N?mirovsky (1903-42), a Sorbonne-educated Jewish ?migr? born into a wealthy Russian family, had planned to write a five-part novel documenting the turmoil of Nazi-occupied France. Instead, she was deported in 1942 and died in Auschwitz. Her daughters hid their mother's notebook in a valise, and it remained unread for over 60 years. This Knopf edition includes the first two books of the projected quintet, as well as appendixes with the author's notes and correspondence, and the preface to the French edition. The latter includes biographical information that tells the remarkable story of the book's provenance. Part 1, "Storm in June," describes the panic and confusion accompanying several Parisian families' exodus to the countryside as the Germans enter Paris. The pettiness of an arriviste banker and his mistress contrasts sharply with his employees' acts of courage the kind of heroism of ordinary people that history generally does not record. Part 2, "Dolce," relates the complicated relationships between the occupying Wehrmacht army and French peasants, village merchants, and ruling class aristocracy. Some resisted, some cooperated as necessary, while others welcomed the conqueror into their arms. "Dolce" illuminates wartime economies of scarcity, the brutality of martial law (anyone caught with a radio risked immediate execution), and cultural hegemony (church bells were reset to German time). Throughout the narrative, the uncertain plight of two million French prisoners of war and painful memories of previous invasions haunt the characters. In a notebook excerpt, N?mirovsky reminds herself to "simplify" the language and the narrative. The result is a world-class "you-are-there" proto-epic that is essential for all fiction and European history collections. Mark Andr? Singer, Mechanics' Inst. Lib., San Francisco (c) Copyright 2010. Library Journals LLC, a wholly owned subsidiary of Media Source, Inc. No redistribution permitted.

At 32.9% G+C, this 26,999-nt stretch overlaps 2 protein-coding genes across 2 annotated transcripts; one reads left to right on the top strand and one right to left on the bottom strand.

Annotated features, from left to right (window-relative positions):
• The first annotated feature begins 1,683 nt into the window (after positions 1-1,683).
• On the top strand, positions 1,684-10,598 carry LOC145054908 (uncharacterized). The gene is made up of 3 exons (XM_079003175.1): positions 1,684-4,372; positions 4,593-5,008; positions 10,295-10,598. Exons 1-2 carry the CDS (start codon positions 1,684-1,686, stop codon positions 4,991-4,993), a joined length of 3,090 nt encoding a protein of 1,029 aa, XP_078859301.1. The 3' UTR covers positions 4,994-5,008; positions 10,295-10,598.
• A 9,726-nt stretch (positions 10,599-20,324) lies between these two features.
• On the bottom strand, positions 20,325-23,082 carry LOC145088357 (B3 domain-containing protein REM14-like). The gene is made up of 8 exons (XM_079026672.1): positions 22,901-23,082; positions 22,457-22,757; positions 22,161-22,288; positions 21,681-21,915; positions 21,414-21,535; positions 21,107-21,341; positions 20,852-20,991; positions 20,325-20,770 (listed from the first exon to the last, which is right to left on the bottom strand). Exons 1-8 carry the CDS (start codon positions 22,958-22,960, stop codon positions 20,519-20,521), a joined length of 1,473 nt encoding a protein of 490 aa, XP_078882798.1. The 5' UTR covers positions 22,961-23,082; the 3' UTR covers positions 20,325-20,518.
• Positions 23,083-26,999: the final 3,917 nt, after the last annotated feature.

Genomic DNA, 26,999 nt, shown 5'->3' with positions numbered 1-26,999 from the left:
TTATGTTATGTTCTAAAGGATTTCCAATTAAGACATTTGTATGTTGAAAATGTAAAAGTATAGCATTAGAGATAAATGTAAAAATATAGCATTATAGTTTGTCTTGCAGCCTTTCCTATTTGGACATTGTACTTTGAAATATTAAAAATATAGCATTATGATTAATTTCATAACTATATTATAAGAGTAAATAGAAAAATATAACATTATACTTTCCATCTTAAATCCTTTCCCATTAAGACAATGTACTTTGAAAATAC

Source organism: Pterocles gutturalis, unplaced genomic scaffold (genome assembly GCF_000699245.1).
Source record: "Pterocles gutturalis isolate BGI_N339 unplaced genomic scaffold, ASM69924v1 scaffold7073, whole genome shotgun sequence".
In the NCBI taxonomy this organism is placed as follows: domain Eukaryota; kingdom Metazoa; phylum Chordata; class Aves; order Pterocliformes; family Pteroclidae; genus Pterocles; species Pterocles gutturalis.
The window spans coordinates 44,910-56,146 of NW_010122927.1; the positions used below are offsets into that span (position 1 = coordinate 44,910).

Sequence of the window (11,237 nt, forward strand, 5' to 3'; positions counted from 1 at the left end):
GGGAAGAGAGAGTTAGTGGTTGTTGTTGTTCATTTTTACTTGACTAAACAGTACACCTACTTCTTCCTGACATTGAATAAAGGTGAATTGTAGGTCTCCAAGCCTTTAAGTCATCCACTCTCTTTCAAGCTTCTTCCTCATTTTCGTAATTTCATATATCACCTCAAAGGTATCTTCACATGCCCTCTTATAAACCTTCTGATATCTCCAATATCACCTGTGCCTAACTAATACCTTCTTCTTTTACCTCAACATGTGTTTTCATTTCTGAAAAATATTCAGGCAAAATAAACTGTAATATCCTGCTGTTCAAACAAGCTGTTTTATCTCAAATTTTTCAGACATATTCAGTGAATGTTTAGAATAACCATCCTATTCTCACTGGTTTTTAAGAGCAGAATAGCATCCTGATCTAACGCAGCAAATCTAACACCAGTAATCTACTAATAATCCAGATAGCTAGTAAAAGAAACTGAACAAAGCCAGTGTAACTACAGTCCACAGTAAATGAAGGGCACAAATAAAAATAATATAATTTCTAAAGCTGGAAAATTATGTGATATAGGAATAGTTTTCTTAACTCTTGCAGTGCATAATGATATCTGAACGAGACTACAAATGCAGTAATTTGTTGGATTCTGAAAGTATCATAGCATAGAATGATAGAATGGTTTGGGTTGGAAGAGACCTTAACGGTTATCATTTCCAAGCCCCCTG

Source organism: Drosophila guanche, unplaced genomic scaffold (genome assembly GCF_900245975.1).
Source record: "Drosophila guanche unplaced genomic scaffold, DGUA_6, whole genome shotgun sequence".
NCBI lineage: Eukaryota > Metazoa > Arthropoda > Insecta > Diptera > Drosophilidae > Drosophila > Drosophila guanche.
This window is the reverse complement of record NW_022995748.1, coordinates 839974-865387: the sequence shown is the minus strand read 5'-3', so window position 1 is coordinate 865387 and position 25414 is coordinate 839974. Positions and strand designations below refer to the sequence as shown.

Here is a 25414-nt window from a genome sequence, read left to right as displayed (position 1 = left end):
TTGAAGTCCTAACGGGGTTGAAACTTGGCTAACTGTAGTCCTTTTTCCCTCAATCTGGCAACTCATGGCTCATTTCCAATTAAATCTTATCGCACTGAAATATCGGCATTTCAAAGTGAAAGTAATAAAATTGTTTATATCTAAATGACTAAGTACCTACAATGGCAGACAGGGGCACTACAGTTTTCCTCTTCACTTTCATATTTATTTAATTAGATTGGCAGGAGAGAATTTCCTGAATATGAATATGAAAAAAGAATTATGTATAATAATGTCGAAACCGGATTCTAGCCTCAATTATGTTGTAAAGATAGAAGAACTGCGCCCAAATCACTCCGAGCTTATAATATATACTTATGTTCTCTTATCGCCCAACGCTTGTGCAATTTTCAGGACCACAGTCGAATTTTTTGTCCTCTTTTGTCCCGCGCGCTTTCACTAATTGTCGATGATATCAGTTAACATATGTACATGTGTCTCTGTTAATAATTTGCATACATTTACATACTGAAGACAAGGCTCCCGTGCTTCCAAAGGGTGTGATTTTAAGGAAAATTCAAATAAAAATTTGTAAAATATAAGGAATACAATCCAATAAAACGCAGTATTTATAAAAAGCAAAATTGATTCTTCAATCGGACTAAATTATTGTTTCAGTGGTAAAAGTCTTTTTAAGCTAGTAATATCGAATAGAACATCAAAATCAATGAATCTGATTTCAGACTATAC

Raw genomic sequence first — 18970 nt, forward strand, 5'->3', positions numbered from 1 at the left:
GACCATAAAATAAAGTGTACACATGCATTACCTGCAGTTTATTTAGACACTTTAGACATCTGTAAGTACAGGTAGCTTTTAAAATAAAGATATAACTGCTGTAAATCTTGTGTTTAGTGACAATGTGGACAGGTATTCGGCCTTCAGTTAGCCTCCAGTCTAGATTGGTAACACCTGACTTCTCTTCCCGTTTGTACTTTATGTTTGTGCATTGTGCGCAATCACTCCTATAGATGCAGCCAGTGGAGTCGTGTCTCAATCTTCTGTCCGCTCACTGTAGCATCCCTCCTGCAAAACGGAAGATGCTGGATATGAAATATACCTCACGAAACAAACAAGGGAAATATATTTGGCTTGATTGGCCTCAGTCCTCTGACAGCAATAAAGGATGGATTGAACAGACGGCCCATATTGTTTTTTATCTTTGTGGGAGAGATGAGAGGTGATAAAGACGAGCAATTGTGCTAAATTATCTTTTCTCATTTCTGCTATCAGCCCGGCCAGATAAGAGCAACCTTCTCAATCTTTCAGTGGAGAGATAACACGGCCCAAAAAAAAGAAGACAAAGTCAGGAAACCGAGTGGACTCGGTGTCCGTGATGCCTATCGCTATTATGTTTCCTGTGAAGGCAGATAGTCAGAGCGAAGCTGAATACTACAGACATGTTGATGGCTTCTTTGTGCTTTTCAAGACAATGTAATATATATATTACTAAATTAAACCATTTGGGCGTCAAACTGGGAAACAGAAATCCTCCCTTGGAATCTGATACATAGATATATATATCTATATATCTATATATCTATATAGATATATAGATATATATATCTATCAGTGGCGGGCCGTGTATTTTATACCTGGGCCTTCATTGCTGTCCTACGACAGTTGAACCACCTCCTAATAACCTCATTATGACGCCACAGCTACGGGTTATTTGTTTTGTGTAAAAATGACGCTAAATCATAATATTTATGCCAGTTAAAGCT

Publishers Weekly Review

Celebrated in pre-WWII France for her bestselling fiction, the Jewish Russian-born Nemirovsky was shipped to Auschwitz in the summer of 1942, months after this long-lost masterwork was composed. Nemirovsky, a convert to Catholicism, began a planned five-novel cycle as Nazi forces overran northern France in 1940. This gripping "suite," collecting the first two unpolished but wondrously literary sections of a work cut short, have surfaced more than six decades after her death. The first, "Storm in June," chronicles the connecting lives of a disparate clutch of Parisians, among them a snobbish author, a venal banker, a noble priest shepherding churlish orphans, a foppish aesthete and a loving lower-class couple, all fleeing city comforts for the chaotic countryside, mere hours ahead of the advancing Germans. The second, "Dolce," set in 1941 in a farming village under German occupation, tells how peasant farmers, their pretty daughters and petit bourgeois collaborationists coexisted with their Nazi rulers. In a workbook entry penned just weeks before her arrest, Nemirovsky noted that her goal was to describe "daily life, the emotional life and especially the comedy it provides." This heroic work does just that, by focusing-with compassion and clarity-on individual human dramas. (Apr. 18) (c) Copyright PWxyz, LLC. All rights reserved